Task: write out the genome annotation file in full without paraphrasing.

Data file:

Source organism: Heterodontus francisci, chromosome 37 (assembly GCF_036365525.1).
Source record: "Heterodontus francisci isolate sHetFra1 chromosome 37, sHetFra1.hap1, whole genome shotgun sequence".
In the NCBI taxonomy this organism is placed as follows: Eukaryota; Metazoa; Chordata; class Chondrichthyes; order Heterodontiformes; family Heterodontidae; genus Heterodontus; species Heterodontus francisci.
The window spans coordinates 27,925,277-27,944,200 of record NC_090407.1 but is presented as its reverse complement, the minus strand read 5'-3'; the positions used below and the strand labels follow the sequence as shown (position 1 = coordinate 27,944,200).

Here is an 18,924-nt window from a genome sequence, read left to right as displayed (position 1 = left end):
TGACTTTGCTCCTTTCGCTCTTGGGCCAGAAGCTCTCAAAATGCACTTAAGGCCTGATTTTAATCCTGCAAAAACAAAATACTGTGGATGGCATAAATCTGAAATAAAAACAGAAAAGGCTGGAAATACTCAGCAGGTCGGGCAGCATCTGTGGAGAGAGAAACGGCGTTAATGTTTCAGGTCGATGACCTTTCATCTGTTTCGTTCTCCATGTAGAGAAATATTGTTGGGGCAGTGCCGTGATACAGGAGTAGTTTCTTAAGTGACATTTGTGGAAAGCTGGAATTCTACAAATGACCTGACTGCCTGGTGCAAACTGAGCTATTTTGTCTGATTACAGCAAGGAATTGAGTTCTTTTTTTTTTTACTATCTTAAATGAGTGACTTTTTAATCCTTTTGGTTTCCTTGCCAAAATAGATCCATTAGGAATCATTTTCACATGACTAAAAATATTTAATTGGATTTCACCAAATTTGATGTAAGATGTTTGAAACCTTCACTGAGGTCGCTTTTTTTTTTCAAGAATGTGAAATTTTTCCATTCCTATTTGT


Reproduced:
Source organism: Heterodontus francisci, chromosome 37 (assembly GCF_036365525.1).
Source record: "Heterodontus francisci isolate sHetFra1 chromosome 37, sHetFra1.hap1, whole genome shotgun sequence".
In the NCBI taxonomy this organism is placed as follows: Eukaryota; Metazoa; Chordata; class Chondrichthyes; order Heterodontiformes; family Heterodontidae; genus Heterodontus; species Heterodontus francisci.
The window spans coordinates 27,925,277-27,944,200 of record NC_090407.1 but is presented as its reverse complement, the minus strand read 5'-3'; the positions used below and the strand labels follow the sequence as shown (position 1 = coordinate 27,944,200).

Here is an 18,924-nt window from a genome sequence, read left to right as displayed (position 1 = left end):
TGACTTTGCTCCTTTCGCTCTTGGGCCAGAAGCTCTCAAAATGCACTTAAGGCCTGATTTTAATCCTGCAAAAACAAAATACTGTGGATGGCATAAATCTGAAATAAAAACAGAAAAGGCTGGAAATACTCAGCAGGTCGGGCAGCATCTGTGGAGAGAGAAACGGCGTTAATGTTTCAGGTCGATGACCTTTCATCTGTTTCGTTCTCCATGTAGAGAAATATTGTTGGGGCAGTGCCGTGATACAGGAGTAGTTTCTTAAGTGACATTTGTGGAAAGCTGGAATTCTACAAATGACCTGACTGCCTGGTGCAAACTGAGCTATTTTGTCTGATTACAGCAAGGAATTGAGTTCTTTTTTTTTTTACTATCTTAAATGAGTGACTTTTTAATCCTTTTGGTTTCCTTGCCAAAATAGATCCATTAGGAATCATTTTCACATGACTAAAAATATTTAATTGGATTTCACCAAATTTGATGTAAGATGTTTGAAACCTTCACTGAGGTCGCTTTTTTTTTTCAAGAATGTGAAATTTTTCCATTCCTATTTGT